While Cleveland's the type of city where you kinda need a car to get around, we also embrace our alternate modes of transportation. One of the reported reasons why big events such as the Gay Games and the upcoming Republican National Convention decided to come to Cleveland is because of the public transportation system. While the Rapid doesn't go everywhere, it does make its way from the westside of town to the eastside, using Tower City as a transfer terminal of sorts. And it goes all the way to the airport. Not even the New York subways can make that claim.
If you just need to take a few quick trips around downtown, the Trolley is your ticket as it provides free transportation from the Warehouse District to Public Square and Cleveland State University. In addition, RTA's HealthLine, a "state-of-the-art bus-rapid transit (BRT) system," offers "rail-like convenience with the flexibility of a bus" as it connects Public Square to the Louis Stokes Station at Windermere in East Cleveland. It's not free, but it's convenient and you can bring your bike on the bus.
And we do love our bikes, even if the city doesn't have the kind of bike paths you find in places like Portland, Oregon or Seattle, Washington. Back in 2013, a team of so-called "renegade bike enthusiasts," or "guerilla stripers," laid down an unauthorized bike lane on Detroit Avenue from West 29th to West 32nd after they were frustrated that the city hadn't demarcated a designated bike lane. The city originally promised that a 1.7-mile bike lane on Detroit from West 29th to Lake Road would be installed by the fall of 2012. So these stripers used duct tape and spray chalk to let the city know they were pissed. While a designated bike lane now exists on the street, the tactics show just how serious the city's cyclists really are. There's even an extreme faction that rides year round, and there's now a bike locker downtown where you can store (and work on) your bike. With or without bike lanes, cycling the city's streets has its rewards and can be the most efficient way to get from point A to point B.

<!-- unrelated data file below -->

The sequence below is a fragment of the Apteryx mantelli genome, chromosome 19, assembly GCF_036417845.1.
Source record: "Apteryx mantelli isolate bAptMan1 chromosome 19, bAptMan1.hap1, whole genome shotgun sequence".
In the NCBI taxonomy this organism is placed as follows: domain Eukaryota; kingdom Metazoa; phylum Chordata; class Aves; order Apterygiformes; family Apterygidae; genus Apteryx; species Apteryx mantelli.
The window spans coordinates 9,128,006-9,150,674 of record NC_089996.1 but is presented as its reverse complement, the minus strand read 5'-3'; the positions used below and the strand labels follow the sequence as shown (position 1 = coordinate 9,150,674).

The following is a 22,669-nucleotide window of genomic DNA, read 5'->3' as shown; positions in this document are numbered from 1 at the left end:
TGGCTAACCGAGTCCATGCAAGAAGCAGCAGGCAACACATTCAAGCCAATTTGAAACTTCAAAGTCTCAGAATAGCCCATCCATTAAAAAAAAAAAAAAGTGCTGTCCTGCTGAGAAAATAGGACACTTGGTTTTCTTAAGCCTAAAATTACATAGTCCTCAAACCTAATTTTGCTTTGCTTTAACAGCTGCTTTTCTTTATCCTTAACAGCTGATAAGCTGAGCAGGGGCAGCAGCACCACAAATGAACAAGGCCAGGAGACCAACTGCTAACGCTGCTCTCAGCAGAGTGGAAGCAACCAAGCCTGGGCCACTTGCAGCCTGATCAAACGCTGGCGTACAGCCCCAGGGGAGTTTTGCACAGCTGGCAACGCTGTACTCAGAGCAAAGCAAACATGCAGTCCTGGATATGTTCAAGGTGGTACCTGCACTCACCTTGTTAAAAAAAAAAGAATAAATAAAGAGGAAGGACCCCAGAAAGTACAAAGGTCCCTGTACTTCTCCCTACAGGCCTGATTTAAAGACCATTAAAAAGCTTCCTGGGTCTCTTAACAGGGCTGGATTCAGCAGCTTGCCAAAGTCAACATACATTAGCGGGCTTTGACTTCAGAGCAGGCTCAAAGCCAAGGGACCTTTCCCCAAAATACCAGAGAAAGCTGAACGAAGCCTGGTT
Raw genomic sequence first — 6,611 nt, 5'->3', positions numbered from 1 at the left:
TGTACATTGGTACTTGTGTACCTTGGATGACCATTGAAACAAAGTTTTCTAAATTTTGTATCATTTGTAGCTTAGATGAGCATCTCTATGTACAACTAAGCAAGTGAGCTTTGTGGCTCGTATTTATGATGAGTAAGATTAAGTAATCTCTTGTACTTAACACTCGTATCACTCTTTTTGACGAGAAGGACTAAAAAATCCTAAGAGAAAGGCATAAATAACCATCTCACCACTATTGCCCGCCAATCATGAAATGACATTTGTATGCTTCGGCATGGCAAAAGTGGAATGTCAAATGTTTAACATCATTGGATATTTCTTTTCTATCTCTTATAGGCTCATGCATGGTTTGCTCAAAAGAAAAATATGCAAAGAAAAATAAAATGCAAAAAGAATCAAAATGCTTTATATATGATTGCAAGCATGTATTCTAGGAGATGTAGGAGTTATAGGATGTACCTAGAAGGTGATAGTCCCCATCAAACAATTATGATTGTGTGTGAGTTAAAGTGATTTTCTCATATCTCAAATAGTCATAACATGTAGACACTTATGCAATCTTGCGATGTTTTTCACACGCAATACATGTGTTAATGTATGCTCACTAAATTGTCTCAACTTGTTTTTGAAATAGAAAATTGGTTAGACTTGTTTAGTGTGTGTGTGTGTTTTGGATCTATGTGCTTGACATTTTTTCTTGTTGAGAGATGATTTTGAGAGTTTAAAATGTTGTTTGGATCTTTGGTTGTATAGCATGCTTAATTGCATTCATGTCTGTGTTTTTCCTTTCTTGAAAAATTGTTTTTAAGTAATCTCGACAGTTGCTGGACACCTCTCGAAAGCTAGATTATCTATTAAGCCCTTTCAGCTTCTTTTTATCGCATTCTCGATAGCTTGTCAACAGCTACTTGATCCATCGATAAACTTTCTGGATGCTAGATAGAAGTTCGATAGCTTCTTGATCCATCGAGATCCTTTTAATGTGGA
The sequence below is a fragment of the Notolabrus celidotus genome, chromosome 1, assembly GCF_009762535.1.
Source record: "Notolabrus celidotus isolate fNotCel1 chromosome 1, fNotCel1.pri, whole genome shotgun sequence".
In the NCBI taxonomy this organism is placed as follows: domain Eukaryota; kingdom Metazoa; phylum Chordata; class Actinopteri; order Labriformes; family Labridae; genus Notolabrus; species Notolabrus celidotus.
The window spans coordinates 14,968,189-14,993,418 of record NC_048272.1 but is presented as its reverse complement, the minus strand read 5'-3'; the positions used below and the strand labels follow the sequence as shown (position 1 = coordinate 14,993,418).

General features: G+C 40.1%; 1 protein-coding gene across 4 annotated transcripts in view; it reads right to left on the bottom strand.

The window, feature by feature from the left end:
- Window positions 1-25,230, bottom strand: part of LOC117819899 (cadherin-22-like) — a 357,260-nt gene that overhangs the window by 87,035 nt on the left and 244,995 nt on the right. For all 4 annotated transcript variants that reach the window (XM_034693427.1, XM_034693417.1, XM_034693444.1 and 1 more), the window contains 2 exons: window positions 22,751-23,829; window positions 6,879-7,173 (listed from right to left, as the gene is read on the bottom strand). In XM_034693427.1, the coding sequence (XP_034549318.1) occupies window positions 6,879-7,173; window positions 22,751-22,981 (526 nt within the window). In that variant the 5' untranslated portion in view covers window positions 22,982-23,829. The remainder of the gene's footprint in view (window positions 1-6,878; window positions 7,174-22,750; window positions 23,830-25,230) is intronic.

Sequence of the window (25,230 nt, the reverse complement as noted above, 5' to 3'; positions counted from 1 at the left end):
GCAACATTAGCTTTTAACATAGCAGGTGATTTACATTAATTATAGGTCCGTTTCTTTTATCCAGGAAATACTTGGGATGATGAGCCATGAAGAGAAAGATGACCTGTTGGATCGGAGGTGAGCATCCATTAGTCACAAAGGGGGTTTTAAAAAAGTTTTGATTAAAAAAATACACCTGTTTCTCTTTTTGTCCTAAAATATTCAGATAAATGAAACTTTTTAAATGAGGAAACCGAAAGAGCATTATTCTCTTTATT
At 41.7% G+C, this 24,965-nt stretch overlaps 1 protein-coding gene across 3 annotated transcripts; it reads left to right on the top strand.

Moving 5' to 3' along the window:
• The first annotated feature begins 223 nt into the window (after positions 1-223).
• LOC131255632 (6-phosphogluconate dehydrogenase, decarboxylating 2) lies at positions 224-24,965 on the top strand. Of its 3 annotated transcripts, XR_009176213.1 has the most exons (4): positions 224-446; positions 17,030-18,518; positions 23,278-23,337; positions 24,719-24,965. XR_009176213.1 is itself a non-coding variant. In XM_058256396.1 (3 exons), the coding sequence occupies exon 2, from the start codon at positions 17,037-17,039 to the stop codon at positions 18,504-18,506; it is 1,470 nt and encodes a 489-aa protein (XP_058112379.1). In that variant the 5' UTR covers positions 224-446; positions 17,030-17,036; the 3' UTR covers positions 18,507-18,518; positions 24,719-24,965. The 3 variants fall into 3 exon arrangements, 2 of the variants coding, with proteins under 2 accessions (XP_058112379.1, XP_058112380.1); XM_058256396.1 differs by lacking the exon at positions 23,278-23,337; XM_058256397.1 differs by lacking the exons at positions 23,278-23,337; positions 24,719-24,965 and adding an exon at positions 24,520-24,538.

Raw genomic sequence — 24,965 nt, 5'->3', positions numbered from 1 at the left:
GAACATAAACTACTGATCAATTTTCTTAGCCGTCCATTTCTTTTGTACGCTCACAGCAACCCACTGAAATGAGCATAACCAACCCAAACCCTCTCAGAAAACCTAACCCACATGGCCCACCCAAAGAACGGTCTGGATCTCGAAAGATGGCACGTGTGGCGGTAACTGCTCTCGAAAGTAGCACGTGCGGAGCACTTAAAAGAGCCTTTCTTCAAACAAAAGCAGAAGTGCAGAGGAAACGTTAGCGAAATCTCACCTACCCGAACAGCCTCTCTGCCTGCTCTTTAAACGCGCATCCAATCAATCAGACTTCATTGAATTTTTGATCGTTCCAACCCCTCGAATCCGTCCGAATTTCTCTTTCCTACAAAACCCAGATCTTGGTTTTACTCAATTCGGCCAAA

While urban cyclists and commuters use the city streets, recreational cyclists take to the Metroparks and the Towpath Trail. Plans are in place to extend the Ohio & Erie Canal Towpath to Lake Erie. According to ohiobikeways.net, "Cleveland will then become a state-wide trail hub where one can ride across Ohio by trail in three different directions." Even if you have to ride down to the Harvard Road trailhead to pick up the Towpath Trail, it's still a helluva ride as the bikeway heads south for some 85 miles to Zoar, in Tuscarawas County. Along the way, you'll find restored buildings that serve as exhibits and information stations, a working lock where demonstrations are held in summer, and even the occassional bar or restaurant for a well-earned rest. A section of the Towpath runs alongside the Cuyahoga Valley Scenic Railroad; the train's Bike Aboard program allows cyclists to pedal in one direction and make the return trip on the train.
We got boats of all sizes too. Head out on Lake Erie during the summertime and you'll encounter everything from sailboats and motorboats to giant tour boats such as the Good Time III and the Nautica Queen which take party hearty tourists and locals on cruises along the lakefront. You can also rent boats, kayaks and jet skis along the Cuyahoga River and head down river or venture out onto Lake Erie. Published in 2010, Ohio's Lake Erie Public Access Guidebook lists some 164 public access locations and shoreline attractions along our 312-mile Lake Erie coast. In other words, there are plenty of places to paddle/sail/motorboat from and paddle/sail/motorboat to.
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